Figure 7B is a cross-sectional view along line E-E in Figure 7, showing how angular rotation about rotational axis 18 is achieved. Arm 91 is shown engaged inside spherical adapter 85. The conical shape of hole 81 allows arm 91 to rotate within hole 81 as shown by arm position 91a. In practical use, arm 91 is fixed to a frame that does not move, so the end result is that retractor blade 93 is allowed to rotate about rotational axis 18 to different angular positions relative to arm 91. Angular adjustment of toe-in, angle and swivel or any combination thereof is possible. Since hole 81 is conical, angular rotation is possible in any direction, limited in extent only by the size of hole 81, which can be made larger to allow a larger maximum angle of adjustment or made smaller to limit the maximum angle of adjustment. Other configurations using the concept of the center spherical adapter may also be used.

For example, Figure 8 illustrates a cross-section view of adjustable retractor blade 95 in which spherical adapter portion 97 has been designed to allow rotation about clamping screw 99. In this configuration, spherical adapter portion 97 includes arm adapter portion 101, which can be made to adapt to any support arm or frame and may include separate locking (e.g., set screw) or clamping features to attach to the support arm or frame.

While the preferred embodiments of the devices and methods have been described in reference to the environment in which they were developed, they are merely illustrative of the principles of the inventions. Other embodiments and configurations may be devised without departing from the spirit of the inventions and the scope of the appended claims.

Claims

We Claim:
1. A surgical retractor comprising:
a retractor support arm with a plurality of splines arranged on the outer surface of the support arm;
a retractor blade having an attachment portion for engaging the retractor support arm splines at a pre-selected horizontal position along an axis, the attachment portion also engaging the retractor support arm at a pre-selected radial position about the axis, each pre-selected radial position from 1° to 5° apart.
2. The surgical retractor of claim 1 further comprising:
means for clamping the retractor blade to the retractor support arm.
3. The surgical retractor of claim 2 wherein the means for clamping is frictional.
4. The surgical retractor of claim 1 further comprising:
a retractor support arm with a plurality of cogs arranged on the outer surface of the support arm;
a retractor blade having an attachment portion for engaging the retractor support arm cogs at a pre-selected horizontal position along an axis, the attachment portion also engaging the retractor support arm at a pre-selected radial position about the axis, each pre-selected radial position from 1° to 5° apart.
5. The surgical retractor of claim 1 further comprising: a retractor support arm with a plurality of gear teeth arranged on the outer surface of the support arm;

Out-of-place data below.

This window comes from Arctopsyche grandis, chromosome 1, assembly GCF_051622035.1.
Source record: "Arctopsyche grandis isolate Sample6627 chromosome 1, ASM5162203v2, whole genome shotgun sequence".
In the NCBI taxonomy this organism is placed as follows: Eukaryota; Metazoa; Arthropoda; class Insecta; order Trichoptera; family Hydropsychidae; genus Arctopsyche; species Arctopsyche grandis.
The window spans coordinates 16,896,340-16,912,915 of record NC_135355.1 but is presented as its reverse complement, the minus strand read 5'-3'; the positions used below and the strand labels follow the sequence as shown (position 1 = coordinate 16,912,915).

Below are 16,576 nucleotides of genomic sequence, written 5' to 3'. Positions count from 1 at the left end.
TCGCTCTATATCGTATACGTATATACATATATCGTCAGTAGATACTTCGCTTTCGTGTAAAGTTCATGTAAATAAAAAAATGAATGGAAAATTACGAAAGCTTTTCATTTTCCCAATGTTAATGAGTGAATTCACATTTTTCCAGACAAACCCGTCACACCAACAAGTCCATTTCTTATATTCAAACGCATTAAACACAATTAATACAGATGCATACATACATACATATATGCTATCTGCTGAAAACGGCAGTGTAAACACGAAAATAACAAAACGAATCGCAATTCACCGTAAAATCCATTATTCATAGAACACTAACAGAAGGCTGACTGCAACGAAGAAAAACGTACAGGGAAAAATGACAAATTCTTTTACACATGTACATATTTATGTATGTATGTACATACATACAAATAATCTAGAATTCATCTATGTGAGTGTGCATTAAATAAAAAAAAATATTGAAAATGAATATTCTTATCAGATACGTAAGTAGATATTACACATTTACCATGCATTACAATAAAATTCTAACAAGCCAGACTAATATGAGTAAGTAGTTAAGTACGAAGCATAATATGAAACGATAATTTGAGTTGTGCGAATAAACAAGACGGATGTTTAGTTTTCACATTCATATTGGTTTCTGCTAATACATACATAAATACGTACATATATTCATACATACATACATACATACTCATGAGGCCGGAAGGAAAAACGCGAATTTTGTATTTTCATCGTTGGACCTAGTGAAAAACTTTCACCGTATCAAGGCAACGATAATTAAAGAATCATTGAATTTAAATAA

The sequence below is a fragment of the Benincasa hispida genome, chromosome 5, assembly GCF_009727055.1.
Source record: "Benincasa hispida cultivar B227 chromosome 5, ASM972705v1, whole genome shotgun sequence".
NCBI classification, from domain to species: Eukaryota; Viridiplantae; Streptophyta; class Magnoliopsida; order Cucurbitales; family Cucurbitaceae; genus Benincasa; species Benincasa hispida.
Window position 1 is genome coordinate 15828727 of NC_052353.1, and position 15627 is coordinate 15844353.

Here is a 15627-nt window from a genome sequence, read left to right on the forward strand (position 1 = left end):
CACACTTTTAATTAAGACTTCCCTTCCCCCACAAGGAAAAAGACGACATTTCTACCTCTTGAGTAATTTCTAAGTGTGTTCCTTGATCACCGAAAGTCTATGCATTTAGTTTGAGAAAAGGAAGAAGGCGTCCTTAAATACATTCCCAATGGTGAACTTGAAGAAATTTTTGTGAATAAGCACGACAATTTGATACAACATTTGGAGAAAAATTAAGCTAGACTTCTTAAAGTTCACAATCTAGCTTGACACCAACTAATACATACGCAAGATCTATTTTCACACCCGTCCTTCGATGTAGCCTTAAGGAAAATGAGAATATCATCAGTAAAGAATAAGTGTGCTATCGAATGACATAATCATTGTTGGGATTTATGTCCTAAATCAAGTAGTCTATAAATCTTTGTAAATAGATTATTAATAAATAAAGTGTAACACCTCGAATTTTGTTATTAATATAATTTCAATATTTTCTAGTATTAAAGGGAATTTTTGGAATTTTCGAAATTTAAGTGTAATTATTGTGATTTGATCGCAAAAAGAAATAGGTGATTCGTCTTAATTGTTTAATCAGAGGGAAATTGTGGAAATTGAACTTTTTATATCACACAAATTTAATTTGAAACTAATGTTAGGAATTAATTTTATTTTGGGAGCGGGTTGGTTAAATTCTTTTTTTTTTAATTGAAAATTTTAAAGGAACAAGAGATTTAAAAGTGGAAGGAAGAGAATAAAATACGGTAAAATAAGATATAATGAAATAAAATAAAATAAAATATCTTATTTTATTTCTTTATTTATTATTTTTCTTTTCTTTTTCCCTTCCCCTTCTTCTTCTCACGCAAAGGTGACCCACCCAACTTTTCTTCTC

a retractor blade having an attachment portion for engaging the retractor support arm gear teeth at a pre-selected horizontal position along an axis, the attachment portion also engaging the retractor support arm at a pre-selected radial position about the axis, each pre-selected radial position from 1° to 5° apart.
6. A method of retracting tissue in a surgical field comprising the steps:
creating an incision to expose the tissue of interest;
locating a retractor support arm with a plurality of splines arranged on the outer surface of the support arm adjacent the incision;
inserting a retractor blade into the incision, the retractor blade having an attachment portion for engaging the retractor support arm splines at a pre-selected horizontal position along an axis, the attachment portion also engaging the retractor support arm at a pre-selected radial position about the axis, each pre-selected radial position from 1° to 5° apart;
rotating the retractor blade to a selected radial position to create a surgical field; and
engaging the retractor blade to the retractor frame in the selected radial position at a selected horizontal position.
7. A surgical retractor comprising: a retractor support arm adjacent a surgical field;
a retractor blade having an attachment portion for engaging the retractor support arm at a pre-selected horizontal position along an axis, the attachment portion also engaging the retractor support arm at a pre-selected toe- in position about the axis, each pre-selected toe-in position 45° or less apart.
8. The surgical retractor of claim 1 wherein each pre-selected toe-in position 22.5° or less apart
PCT/US2008/061056 2007-04-20 2008-04-21 Adjustable retractor blade WO2008131355A1 (en)

Priority Applications (2)

Application Number Priority Date Filing Date Title
US92546107P true 2007-04-20 2007-04-20
US60/925,461 2007-04-20

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WO2008131355A1 true WO2008131355A1 (en) 2008-10-30
WO2008131355A8 WO2008131355A8 (en) 2009-03-05

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Application Number Title Priority Date Filing Date
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US (1) US20090105547A1 (en)
WO (1) WO2008131355A1 (en)

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WO2008131355A8 (en) 2009-03-05
US20090105547A1 (en) 2009-04-23